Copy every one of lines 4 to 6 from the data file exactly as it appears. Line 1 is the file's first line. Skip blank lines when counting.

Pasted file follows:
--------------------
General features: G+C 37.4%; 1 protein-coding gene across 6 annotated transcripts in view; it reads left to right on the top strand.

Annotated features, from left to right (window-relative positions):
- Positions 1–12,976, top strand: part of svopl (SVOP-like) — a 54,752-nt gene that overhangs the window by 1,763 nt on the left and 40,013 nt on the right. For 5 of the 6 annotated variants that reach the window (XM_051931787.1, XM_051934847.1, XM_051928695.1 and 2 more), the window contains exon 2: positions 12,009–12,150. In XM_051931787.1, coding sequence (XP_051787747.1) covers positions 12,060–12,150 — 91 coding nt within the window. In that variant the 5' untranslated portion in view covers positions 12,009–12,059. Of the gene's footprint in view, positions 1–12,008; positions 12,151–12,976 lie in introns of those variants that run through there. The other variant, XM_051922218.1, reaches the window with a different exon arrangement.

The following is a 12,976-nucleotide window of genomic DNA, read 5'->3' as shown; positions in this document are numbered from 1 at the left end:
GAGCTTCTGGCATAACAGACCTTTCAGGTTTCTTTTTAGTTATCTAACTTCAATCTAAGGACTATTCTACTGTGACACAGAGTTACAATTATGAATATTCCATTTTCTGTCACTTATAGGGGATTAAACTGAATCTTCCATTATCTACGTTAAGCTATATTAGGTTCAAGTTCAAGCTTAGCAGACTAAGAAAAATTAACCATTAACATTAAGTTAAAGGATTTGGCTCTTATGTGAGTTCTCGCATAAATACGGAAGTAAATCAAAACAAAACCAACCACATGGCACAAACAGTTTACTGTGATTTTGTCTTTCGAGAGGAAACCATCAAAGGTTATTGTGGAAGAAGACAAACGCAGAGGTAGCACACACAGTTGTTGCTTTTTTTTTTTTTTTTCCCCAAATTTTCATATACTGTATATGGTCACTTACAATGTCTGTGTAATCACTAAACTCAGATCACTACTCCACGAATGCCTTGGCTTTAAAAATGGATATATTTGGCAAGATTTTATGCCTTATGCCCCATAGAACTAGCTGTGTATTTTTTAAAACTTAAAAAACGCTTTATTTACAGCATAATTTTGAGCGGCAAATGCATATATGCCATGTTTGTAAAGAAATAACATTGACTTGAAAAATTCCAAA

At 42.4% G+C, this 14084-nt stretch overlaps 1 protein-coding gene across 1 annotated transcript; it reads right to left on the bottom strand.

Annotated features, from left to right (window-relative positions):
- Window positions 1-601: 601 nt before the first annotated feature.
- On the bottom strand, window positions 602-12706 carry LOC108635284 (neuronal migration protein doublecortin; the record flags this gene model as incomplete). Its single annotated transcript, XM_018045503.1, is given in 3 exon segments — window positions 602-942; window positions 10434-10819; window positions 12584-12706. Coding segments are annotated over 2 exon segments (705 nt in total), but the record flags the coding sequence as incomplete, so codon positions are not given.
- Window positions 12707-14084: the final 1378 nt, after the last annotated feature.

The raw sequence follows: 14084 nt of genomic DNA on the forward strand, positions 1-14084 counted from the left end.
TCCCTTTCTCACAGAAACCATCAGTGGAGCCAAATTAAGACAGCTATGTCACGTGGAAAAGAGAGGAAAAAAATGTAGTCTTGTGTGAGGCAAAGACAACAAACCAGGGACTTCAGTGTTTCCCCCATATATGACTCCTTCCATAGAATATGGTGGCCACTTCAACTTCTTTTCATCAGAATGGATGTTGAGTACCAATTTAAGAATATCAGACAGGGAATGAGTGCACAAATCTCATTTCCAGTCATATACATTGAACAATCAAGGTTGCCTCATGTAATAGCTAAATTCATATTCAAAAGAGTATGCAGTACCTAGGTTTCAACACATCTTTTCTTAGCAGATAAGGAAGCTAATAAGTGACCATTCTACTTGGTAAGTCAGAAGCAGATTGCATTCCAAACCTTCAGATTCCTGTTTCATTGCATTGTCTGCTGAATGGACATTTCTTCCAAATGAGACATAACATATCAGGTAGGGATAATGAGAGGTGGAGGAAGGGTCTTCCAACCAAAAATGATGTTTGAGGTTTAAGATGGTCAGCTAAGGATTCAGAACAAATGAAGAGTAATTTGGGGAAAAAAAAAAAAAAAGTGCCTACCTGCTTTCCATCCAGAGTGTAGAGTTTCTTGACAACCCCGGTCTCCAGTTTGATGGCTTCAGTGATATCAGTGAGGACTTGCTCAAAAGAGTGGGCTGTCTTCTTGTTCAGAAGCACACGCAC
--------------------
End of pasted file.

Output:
The following is a 12,976-nucleotide window of genomic DNA, read 5'->3' as shown; positions in this document are numbered from 1 at the left end:
GAGCTTCTGGCATAACAGACCTTTCAGGTTTCTTTTTAGTTATCTAACTTCAATCTAAGGACTATTCTACTGTGACACAGAGTTACAATTATGAATATTCCATTTTCTGTCACTTATAGGGGATTAAACTGAATCTTCCATTATCTACGTTAAGCTATATTAGGTTCAAGTTCAAGCTTAGCAGACTAAGAAAAATTAACCATTAACATTAAGTTAAAGGATTTGGCTCTTATGTGAGTTCTCGCATAAATACGGAAGTAAATCAAAACAAAACCAACCACATGGCACAAACAGTTTACTGTGATTTTGTCTTTCGAGAGGAAACCATCAAAGGTTATTGTGGAAGAAGACAAACGCAGAGGTAGCACACACAGTTGTTGCTTTTTTTTTTTTTTTTCCCCAAATTTTCATATACTGTATATGGTCACTTACAATGTCTGTGTAATCACTAAACTCAGATCACTACTCCACGAATGCCTTGGCTTTAAAAATGGATATATTTGGCAAGATTTTATGCCTTATGCCCCATAGAACTAGCTGTGTATTTTTTAAAACTTAAAAAACGCTTTATTTACAGCATAATTTTGAGCGGCAAATGCATATATGCCATGTTTGTAAAGAAATAACATTGACTTGAAAAATTCCAAA

At 42.4% G+C, this 14084-nt stretch overlaps 1 protein-coding gene across 1 annotated transcript; it reads right to left on the bottom strand.